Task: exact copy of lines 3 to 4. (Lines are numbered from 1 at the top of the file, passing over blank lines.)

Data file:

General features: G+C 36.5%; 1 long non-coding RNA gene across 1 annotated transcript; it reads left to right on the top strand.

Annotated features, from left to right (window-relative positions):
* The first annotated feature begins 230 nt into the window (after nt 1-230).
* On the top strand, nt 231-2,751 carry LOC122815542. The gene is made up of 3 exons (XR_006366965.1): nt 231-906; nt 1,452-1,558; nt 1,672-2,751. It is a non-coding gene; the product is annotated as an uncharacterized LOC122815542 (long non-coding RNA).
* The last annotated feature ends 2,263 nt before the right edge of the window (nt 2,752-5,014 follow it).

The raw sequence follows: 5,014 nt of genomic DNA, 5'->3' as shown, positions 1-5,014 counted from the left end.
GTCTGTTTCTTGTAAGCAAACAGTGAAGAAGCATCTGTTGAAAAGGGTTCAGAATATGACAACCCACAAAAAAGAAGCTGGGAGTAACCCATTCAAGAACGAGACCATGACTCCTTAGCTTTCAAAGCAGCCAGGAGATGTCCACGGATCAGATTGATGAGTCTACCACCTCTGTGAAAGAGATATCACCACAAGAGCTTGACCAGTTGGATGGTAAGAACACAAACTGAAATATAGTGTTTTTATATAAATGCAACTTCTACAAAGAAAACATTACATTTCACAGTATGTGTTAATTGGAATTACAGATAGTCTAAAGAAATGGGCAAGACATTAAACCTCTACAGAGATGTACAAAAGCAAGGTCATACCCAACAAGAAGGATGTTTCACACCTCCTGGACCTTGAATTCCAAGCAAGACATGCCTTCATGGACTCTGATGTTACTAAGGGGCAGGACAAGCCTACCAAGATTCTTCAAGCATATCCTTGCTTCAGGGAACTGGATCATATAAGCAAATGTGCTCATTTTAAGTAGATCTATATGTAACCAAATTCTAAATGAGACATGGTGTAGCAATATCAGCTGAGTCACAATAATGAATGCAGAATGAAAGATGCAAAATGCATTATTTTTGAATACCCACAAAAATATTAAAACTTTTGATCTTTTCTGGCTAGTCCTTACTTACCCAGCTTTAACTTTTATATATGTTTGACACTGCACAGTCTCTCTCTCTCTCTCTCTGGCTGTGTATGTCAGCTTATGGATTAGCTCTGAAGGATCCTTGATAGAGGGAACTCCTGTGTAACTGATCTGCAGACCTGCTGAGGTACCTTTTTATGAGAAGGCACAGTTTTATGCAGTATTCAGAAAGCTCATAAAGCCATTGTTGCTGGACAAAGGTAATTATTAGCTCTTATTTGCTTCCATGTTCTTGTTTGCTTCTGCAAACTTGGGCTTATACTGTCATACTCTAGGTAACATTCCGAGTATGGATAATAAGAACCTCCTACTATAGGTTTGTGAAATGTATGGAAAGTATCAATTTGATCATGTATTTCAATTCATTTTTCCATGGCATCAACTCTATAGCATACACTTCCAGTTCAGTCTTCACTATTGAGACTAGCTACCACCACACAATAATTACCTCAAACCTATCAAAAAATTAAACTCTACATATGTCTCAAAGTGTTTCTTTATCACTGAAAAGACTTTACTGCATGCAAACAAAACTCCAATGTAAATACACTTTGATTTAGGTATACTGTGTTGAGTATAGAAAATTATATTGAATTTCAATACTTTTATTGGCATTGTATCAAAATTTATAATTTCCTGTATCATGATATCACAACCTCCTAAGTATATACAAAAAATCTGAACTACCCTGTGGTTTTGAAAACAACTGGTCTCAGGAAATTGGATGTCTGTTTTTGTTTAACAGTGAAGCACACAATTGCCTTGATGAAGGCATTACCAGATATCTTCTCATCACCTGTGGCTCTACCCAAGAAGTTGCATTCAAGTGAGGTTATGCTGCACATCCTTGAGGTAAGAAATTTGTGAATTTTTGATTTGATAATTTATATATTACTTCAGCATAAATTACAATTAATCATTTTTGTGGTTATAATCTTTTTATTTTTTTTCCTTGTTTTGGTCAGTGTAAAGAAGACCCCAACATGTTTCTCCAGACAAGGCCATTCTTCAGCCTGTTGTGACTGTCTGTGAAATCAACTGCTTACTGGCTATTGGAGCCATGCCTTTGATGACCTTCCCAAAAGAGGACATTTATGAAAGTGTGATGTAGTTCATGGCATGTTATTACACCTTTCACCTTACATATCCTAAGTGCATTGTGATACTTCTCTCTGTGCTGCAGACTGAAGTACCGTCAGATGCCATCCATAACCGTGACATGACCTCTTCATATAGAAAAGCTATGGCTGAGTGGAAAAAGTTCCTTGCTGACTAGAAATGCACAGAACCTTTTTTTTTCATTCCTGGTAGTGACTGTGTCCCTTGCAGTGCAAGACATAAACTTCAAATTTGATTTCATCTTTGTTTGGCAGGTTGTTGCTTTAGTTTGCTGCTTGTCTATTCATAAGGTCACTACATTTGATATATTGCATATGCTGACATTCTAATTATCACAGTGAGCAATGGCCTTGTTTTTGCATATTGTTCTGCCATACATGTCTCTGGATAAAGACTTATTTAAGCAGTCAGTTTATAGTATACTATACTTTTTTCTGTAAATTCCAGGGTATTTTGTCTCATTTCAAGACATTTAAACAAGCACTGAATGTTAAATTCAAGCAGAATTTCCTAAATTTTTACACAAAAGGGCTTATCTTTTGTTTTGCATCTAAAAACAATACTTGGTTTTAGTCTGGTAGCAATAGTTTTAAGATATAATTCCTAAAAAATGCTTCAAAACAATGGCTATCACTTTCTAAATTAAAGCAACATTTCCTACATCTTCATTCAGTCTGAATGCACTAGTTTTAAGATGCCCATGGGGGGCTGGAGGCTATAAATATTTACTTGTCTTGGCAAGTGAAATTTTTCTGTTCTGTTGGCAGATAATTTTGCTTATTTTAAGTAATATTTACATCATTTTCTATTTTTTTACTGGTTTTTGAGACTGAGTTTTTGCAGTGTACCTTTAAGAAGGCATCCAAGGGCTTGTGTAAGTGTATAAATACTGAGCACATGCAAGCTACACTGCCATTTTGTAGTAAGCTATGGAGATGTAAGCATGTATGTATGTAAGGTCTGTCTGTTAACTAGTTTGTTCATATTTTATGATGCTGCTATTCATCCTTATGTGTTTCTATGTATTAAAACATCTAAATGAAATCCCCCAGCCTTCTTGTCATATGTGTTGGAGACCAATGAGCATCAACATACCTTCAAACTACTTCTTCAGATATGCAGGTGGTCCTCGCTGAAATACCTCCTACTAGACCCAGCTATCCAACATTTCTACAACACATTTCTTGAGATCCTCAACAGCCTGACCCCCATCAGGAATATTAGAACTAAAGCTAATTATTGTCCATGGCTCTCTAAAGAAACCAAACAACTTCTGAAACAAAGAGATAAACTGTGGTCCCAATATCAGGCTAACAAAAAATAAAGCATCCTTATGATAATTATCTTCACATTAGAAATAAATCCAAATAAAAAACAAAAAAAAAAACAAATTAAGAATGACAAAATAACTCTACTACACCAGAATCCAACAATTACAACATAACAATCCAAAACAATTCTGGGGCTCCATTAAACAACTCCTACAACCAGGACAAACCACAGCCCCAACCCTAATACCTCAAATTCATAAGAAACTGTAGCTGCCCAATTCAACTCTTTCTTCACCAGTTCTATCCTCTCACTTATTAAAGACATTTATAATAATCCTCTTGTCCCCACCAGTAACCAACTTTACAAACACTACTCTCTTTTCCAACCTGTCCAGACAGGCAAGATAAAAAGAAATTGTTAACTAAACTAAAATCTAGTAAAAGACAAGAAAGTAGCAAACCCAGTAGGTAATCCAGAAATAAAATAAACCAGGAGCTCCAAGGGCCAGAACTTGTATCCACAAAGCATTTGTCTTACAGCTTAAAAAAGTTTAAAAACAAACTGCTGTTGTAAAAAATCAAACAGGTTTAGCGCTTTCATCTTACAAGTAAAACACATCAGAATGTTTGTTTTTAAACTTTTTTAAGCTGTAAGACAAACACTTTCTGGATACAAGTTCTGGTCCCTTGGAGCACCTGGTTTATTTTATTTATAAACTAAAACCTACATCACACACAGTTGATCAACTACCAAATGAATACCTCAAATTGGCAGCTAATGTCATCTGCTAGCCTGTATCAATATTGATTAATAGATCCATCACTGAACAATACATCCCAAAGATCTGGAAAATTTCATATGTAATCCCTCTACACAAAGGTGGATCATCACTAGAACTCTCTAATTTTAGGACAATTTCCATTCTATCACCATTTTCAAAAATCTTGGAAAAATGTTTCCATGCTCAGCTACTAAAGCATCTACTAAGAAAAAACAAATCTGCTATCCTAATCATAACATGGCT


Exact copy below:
* The first annotated feature begins 230 nt into the window (after nt 1-230).
* On the top strand, nt 231-2,751 carry LOC122815542. The gene is made up of 3 exons (XR_006366965.1): nt 231-906; nt 1,452-1,558; nt 1,672-2,751. It is a non-coding gene; the product is annotated as an uncharacterized LOC122815542 (long non-coding RNA).